Warren Rudman remembered fondly in Nashua
Former U.S. Senator Warren B. Rudman of Hollis died Nov. 19, 2012. A former New Hampshire attorney general, Rudman served two terms in the Senate from 1980 to 1992.
NASHUA - News of the death of former U.S. Sen. Warren Rudman seemed to strike a common chord among his friends and supporters - the country could use more Warren Rudmans in times like these.
Rudman, who grew up in Nashua and started his law practice in the city, was a Korean War veteran, a lawyer, an attorney general, and one of the three founders of Daniel Webster College.
According to Jim Tamposi, he had another credential: "He was just an outstanding guy."
Tamposi, who was neighbors with Rudman on Indian Rock Road, in the north of Nashua, became best friends with Rudman's son, Alan. But it was the affinity for aviation his father shared with Rudman that would lead to the formation of the college.
"Warren Rudman loved aviation and my dad loved aviation, and together they founded Daniel Webster College to teach people to fly," Tamposi said.
When the college was sold to the parent company of ITT Technical Institutes, it was decided that the flight division would close for lack of profitability, Tamposi said. Both his father and Rudman were sad about the decision, but the school is still going strong.
Hannah McCarthy was the president of Daniel Webster College for 25 years. Rudman spent 15 years as chairman of the college's board, from its opening in 1965 until he was elected senator in 1980. McCarthy said it was in Washington that Rudman would do some of his best work.
"To me he was a true statesman of a different period," she said. "I think he was probably one of the finest senators New Hampshire ever will have had."
McCarthy, currently the president of Newbury College, recalled a task-master and a master storyteller.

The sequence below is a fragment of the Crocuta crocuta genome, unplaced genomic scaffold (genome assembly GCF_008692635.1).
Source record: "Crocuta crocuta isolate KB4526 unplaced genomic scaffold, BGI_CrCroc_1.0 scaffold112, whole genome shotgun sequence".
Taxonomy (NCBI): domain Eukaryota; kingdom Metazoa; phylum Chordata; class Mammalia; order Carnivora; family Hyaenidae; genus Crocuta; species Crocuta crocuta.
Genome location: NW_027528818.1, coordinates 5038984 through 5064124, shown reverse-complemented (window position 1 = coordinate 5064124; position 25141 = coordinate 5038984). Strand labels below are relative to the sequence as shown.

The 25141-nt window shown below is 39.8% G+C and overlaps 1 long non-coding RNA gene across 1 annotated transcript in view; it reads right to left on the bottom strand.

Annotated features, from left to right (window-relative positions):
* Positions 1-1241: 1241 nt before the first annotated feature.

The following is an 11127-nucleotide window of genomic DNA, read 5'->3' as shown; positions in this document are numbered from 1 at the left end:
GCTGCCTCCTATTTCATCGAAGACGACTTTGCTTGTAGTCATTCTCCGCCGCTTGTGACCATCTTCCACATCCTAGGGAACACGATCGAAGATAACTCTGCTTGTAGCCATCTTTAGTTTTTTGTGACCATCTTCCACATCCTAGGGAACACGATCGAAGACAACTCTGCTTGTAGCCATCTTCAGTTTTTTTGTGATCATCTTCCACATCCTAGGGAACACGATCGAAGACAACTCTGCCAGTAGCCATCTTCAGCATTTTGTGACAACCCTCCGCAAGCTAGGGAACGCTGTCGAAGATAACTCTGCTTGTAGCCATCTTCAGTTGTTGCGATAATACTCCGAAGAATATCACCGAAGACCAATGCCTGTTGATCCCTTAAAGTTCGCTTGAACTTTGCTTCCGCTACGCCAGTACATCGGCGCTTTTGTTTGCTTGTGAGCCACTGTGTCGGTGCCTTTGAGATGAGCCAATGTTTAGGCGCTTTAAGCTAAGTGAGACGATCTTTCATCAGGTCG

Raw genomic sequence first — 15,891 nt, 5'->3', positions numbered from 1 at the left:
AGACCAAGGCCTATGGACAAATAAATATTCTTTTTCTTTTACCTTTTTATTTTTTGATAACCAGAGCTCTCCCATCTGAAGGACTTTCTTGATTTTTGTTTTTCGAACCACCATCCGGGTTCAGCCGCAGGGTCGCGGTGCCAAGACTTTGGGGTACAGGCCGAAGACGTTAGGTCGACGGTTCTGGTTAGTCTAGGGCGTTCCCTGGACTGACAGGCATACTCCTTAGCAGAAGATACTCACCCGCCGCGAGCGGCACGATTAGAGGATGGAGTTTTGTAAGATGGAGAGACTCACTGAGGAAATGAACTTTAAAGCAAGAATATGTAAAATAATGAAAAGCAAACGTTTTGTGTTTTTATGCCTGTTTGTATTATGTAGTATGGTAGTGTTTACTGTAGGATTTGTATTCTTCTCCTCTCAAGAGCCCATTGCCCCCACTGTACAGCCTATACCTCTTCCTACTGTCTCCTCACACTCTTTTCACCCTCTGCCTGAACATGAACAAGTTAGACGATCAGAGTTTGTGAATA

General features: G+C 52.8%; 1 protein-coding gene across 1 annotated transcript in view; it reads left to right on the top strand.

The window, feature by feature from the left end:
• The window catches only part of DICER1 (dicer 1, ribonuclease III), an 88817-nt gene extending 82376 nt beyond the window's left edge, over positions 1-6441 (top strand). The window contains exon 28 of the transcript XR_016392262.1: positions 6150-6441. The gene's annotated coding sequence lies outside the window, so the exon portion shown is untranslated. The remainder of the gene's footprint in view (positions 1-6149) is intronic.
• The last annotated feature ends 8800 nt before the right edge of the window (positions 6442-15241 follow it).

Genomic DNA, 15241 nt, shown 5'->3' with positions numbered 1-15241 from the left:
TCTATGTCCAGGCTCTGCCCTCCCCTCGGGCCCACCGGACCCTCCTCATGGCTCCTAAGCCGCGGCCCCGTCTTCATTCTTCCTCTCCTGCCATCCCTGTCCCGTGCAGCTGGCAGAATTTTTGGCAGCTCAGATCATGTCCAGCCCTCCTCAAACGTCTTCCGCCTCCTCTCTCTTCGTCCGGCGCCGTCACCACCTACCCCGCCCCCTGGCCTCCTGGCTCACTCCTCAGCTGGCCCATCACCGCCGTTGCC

"He was an amazing raconteur, and if you had the privilege to spend time with him when he was just telling stories, his stories were remarkable and his humor was tremendous."
"On a few occasions that I had the opportunity to sit with him while he told stories. It was just wonderful."
Former state Sen. Andy Peterson was one among many of Rudman's protÚgÚs. He said Rudman was a Golden Gloves boxer and a champion debater - two talents that made for a mean combo.
Peterson's father, Gov. Walter Peterson, who served from 1969 to 1973, appointed Rudman attorney general in 1970, 10 years after Rudman had graduated from law school.
When Rudman was elected to the Senate in 1980, he took the governor's son to Washington as one of his first staffers.
"He was one of the outstanding political leaders of our generation," Peterson said.
"It was a time when you were able to bring new ideas to the table and really have an impact . and in a very short time he was considered to be a legislator of great stature in Washington. He's a person that truly made his mark in the national government on behalf of our state."
Peterson said he worked with Rudman on the bipartisan Small Business Innovation Research Act, which was signed in 1982 and continues to be an important resource for tech companies in New Hampshire and across the country.
"In many ways he really represents the best of Republicanism," Peterson said, "a problem-solving kind of person."
"It was a real loss when Warren decided not to run again. I think he got frustrated with Washington and felt that he wanted to do other things with his life. It was certainly a loss for the state."
Nashua Mayor Donnalee Lozeau said Rudman was always willing to mentor those interested in doing the right thing.
"Considering the times and financial situation facing the nation," Lozeau said, "we would do well to honor his memory by considering what action and direction Sen. Rudman might have offered."
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Simon Rios may be reached at email@example.com.
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